In this module, we’ll learn how we can model real-world items in our code through the use of classes. It is one of the core features of any object-oriented programming language, but it can sometimes be difficult to understand at first how this works. So, let’s walk through a quick example to see how we can represent items from the world in our classes, and what features those classes might have.
A very classic example from object-oriented programming is to model a student and a teacher at a school. It seems pretty natural, given our academic setting. So, on this slide, we see a representation of a teacher and a student.
The most commonly used method for representing the structure of classes in code is through the use of UML diagrams. UML is short for “Unified Modeling Language” which is a meta-language that defines all sorts of ways to represent items from code and programs visually. In this case, we are using boxes from a specific type of UML diagram, a class diagram. In this type of diagram, we’ll have a box named “Student” and a box named “Teacher”, representing a student and a teacher.
Next, we can think about what types of information might help us represent a student and a teacher. For example, a student would have a name, as well as an age, student id, and the number of credits completed and a GPA. For a teacher, we’ll probably also have a name, but maybe a salary and focus area as well.
Each of those items represents an “attribute” of the class. So, in our diagram, we’ll list these in the top section of the box. We’ll also label each of them with a data type, telling us a bit more about what type of data we are storing.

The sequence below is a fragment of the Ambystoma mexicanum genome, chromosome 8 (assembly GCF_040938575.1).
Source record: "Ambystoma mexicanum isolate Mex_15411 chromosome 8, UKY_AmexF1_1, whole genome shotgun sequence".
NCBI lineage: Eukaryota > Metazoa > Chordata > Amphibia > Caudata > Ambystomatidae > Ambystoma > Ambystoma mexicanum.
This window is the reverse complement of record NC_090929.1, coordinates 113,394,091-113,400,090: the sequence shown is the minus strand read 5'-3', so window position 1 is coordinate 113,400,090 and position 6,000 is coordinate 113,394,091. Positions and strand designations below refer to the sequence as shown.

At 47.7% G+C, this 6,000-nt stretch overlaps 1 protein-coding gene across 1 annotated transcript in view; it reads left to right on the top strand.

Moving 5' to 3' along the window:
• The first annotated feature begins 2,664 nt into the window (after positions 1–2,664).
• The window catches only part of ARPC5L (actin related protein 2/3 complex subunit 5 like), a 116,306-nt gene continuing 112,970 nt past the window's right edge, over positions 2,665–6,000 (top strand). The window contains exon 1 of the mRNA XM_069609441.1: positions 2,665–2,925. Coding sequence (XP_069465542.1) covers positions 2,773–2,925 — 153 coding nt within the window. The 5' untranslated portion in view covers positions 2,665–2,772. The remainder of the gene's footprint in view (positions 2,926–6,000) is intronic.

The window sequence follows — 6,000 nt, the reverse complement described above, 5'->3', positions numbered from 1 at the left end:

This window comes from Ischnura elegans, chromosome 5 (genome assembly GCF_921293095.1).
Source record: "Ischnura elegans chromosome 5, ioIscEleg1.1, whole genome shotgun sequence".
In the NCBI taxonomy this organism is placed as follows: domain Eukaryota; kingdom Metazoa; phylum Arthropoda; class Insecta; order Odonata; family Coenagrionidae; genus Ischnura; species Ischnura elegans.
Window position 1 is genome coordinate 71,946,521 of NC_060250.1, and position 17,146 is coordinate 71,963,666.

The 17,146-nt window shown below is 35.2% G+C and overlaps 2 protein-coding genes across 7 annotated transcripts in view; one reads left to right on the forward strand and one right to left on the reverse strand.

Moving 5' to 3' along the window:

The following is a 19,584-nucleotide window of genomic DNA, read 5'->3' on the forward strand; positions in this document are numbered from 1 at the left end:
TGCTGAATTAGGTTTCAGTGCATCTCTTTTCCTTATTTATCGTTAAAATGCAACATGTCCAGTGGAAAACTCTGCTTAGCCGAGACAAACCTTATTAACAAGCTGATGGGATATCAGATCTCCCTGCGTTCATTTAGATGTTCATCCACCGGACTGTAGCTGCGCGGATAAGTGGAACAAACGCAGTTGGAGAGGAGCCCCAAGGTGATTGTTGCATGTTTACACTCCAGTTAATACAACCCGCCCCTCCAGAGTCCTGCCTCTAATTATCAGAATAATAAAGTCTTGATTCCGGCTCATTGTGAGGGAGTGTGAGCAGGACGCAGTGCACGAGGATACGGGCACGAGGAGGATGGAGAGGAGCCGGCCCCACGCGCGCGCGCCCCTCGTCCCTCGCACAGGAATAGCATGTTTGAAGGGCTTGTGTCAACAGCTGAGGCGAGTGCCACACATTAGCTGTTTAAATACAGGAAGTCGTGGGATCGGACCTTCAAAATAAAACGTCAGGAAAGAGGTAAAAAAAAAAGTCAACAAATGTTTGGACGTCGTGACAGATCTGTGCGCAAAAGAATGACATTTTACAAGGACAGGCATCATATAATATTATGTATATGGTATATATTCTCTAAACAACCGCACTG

Also, we can think about the actions that a student or a teacher might perform, or actions that may be performed on a student or a teacher to update some information about that item. For example, a student might have a birthday that updates their age, or they might receive a grade and update their number of credits and GPA. For a teacher, they might get a promotion, resulting in a higher salary.
Those actions are the methods, or class functions, that each class can perform. So, we’ll list those in the bottom section of each box. Just like any other function, we can list the name and types of the parameters, as well as the type of data returned by the method.
There we go! This is a quick exploration of how we can represent real-world things such as a student and a teacher in our code using classes. In this module, we’ll see how we can write classes like this in code, and how to instantiate objects based on those classes to represent individual students and teachers in our programs.